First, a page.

Methylamine, CH3NH2, occurs in Mercurialis perennis, in bone-oil, and herring brine. It is also a decomposition product of many alkaloids. At ordinary temperatures it is a gas, but may be condensed to a liquid which boils at −6° C. It has a strong ammoniacal smell, burns readily and is exceedingly soluble in water. Its critical temperature is 155° C. and critical pressure 72 atmos. (C. Vincent, J. Chappuis; Jahresb., 1886, p. 202). Dimethylamine, (CH3)2NH, is found in Peruvian guano. It is a heavy vapour which condenses at 7° C. to a liquid, having a pronounced fish-like smell. Trimethylamine, (CH3)3N, is very similar to dimethylamine, and condenses to a liquid which boils at 3·2–3·8° C. It is usually obtained from “vinasses,” the residue obtained from the distillation of beet sugar alcohol, and is used in the manufacture of potassium bicarbonate by the Solvay process, since its hydrochloride is much more soluble than potassium carbonate. Tetramethylammonium iodide, N(CH3)4I, is the chief product obtained by the action of methyl iodide on ammonia (Hofmann). It crystallizes in quadratic prisms and has a bitter taste. By warming its aqueous solution with an excess of silver oxide it is converted into tetramethylammonium hydroxide, N(CH3)4OH, which crystallizes in hygroscopic needles, and has a very alkaline reaction. It forms many crystalline salts and absorbs carbon dioxide. It precipitates many metallic hydroxides. On dry distillation it is resolved into trimethylamine and methyl alcohol. If the nitrogen atom in the quaternary ammonium salts be in combination with four different groups, then the molecule is asymmetrical, and the salt can be resolved into optically active enantiamorphous isomerides. W. J. Pope (Jour. Chem. Soc., 1901, 79, p. 828) has resolved benzyl-allyl-phenyl-methylamine iodide by boiling with silver d-camphorsulphonate in a nearly anhydrous mixture of acetone and ethyl acetate. The silver iodide is separated and the solvent distilled off. The residue crystallizes slowly, and the crystalline product is almost wholly d-benzyl-allyl-phenyl-ammonium-d-sulphonate, the corresponding l-compound remaining as a syrupy residue. The corresponding iodides are obtained by the addition of potassium iodide to solutions of the sulphonates, and are optically active antipodes.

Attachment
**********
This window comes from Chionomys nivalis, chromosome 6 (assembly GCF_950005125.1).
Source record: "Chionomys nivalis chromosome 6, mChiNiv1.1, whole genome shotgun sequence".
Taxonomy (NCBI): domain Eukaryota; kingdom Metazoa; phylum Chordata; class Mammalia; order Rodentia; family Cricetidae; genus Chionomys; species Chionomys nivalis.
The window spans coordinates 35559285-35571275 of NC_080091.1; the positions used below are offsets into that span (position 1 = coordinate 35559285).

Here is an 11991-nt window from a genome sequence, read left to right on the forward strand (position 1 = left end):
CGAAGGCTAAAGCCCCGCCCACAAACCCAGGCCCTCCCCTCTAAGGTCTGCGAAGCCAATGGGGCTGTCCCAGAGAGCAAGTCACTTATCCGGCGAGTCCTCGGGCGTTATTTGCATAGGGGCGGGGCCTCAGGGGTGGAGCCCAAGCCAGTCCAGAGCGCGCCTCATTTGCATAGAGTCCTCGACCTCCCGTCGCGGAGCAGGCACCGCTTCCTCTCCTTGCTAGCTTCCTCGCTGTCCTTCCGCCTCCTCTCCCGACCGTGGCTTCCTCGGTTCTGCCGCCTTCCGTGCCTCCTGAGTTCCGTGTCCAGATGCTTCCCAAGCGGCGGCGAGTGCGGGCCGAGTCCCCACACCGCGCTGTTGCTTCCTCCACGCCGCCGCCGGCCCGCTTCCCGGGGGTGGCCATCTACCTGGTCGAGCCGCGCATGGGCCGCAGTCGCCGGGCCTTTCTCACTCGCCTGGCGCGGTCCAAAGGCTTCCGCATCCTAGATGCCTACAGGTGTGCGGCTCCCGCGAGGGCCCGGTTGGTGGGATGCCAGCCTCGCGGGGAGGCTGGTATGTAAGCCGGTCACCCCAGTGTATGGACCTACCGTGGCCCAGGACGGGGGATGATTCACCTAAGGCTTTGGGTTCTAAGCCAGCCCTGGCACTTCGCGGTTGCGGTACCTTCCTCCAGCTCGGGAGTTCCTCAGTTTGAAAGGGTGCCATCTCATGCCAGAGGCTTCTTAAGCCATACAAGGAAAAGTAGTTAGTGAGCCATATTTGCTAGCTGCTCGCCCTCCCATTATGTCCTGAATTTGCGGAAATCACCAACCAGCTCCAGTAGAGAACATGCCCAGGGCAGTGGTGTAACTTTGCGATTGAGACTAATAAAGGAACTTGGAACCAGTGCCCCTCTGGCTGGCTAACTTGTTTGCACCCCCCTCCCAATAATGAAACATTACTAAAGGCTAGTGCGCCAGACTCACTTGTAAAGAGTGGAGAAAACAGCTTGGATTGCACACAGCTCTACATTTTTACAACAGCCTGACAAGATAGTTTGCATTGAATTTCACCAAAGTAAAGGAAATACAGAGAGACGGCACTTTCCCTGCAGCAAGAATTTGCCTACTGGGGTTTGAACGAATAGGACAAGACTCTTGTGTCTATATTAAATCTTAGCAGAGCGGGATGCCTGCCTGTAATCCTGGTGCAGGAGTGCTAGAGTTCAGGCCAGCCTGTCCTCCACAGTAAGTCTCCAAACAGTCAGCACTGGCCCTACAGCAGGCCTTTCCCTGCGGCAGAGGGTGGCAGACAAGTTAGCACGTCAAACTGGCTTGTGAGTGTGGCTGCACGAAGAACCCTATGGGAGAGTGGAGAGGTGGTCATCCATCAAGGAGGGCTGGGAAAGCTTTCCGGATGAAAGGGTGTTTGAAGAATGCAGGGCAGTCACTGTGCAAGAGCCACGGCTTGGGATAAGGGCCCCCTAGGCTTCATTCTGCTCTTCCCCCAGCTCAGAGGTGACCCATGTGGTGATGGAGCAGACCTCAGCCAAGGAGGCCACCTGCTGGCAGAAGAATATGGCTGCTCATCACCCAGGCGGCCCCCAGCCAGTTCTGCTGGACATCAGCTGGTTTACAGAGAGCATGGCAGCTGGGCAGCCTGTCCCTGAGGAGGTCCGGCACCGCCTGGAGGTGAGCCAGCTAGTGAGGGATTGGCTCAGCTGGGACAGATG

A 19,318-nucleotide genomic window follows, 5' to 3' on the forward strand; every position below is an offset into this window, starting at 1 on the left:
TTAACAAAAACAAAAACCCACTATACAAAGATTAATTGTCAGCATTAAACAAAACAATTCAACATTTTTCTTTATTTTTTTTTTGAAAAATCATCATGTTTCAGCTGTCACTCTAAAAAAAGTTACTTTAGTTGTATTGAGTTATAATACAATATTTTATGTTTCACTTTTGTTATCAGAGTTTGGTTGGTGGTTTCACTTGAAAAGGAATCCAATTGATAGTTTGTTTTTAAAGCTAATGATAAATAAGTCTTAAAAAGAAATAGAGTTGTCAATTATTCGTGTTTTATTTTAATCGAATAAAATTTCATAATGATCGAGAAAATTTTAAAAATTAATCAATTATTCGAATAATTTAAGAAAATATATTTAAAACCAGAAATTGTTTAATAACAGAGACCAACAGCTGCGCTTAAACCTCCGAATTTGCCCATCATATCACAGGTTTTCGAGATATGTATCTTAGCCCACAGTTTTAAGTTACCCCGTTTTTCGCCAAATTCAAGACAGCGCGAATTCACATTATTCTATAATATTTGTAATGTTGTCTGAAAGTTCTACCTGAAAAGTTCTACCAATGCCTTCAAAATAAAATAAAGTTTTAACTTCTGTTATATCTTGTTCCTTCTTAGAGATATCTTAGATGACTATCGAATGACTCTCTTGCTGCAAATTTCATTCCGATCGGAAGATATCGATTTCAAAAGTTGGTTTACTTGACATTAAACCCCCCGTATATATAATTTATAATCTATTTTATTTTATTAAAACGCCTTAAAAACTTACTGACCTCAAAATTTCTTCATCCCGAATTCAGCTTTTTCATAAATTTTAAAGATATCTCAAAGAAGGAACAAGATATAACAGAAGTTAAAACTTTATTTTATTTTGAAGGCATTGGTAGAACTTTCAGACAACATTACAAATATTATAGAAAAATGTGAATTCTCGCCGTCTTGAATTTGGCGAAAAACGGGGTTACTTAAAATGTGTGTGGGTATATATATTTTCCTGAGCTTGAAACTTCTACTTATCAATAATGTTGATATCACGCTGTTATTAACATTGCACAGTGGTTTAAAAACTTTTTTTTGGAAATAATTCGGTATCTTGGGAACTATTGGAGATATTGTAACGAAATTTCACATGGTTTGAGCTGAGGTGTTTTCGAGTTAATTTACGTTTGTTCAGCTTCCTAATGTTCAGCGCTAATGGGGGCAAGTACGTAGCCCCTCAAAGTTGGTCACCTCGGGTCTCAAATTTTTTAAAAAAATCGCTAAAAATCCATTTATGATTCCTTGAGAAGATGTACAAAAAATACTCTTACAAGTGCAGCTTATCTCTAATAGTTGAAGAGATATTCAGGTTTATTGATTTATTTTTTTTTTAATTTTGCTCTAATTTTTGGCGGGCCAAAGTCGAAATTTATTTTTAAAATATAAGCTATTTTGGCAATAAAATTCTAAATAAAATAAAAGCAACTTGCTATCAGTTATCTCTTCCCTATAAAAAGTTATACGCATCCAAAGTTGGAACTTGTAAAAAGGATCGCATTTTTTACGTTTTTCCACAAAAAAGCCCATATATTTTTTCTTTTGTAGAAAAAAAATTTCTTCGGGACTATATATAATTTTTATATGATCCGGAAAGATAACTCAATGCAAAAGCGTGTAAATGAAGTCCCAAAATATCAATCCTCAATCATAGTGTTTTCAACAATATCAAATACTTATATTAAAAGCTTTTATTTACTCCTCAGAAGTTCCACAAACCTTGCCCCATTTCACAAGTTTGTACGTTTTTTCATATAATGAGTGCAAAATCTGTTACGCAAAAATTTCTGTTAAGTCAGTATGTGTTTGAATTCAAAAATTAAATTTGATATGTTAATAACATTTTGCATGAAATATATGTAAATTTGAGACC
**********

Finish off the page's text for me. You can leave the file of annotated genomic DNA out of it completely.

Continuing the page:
Diamimes.—The diamines contain two amino groups and bear the same relation to the glycols that the primary monamines bear to the primary alcohols. They are of importance, since the higher homologues are identical in many cases with the ptomaines produced by the putrefactive action of some bacteria on albumen and other related substances. Ethylene diamine, C2H4(NH2)2, may be prepared by heating ethylene dibromide with alcoholic ammonia to 100° C. (F. S. Cloez, Jahresb., 1853, p. 468); or by the action of tin and hydrochloric acid on cyanogen (T. Fairley, Ann. Suppl., 3, 1864, p. 372). It is an alkaline liquid, which, when anhydrous boils at 116·5° C. Nitrous acid converts it into ethylene oxide. It combines directly with many metallic salts. (See S. F. Jörgensen, Jour. pr. Chem., 1889 (2), 39, p. 8.) Trimethylene diamine, NH2·(CH2)3·NH2, is prepared by the action of ammonia on trimethylene bromide (E. Fischer, Ber., 1884, 17, p. 1799). It is a liquid which boils at 135–136° C., and is readily soluble in alcohol, ether, chloroform and benzene. Tetramethylene diamine (putrescine), NH2·(CH2)4·NH2, is prepared by reducing ethylene dicyanide (succinonitrile) with sodium in absolute alcoholic solution (A. Ladenburg, Ber., 1886, 19, p. 780). It melts at 27° C., and is easily soluble in water. Pentamethylene diamine (cadaverine), NH2·(CH2)5·NH2, is prepared by reducing trimethylene cyanide in ether solution by zinc and hydrochloric acid (A. Ladenburg, Ber., 1883, 16, p. 1151). J. v. Braun (Ber., 1904, 37, p. 3583) has prepared pentamethylene derivatives from piperidine by the action of phosphorus pentachloride. On heating piperidine with phosphorus pentachloride to 200° C. in a sealed tube pentamethylene dichloride is obtained, and this on treatment with potassium phthalimide gives a condensation product of composition, C6H4[CO]2N(CH2)5N[CO]2C5H4, which is finally hydrolysed by hydrochloric acid. Cadaverine is a syrup at ordinary temperatures, and boils at 178–179° C. It is readily soluble in water and alcohol, but only slightly soluble in ether.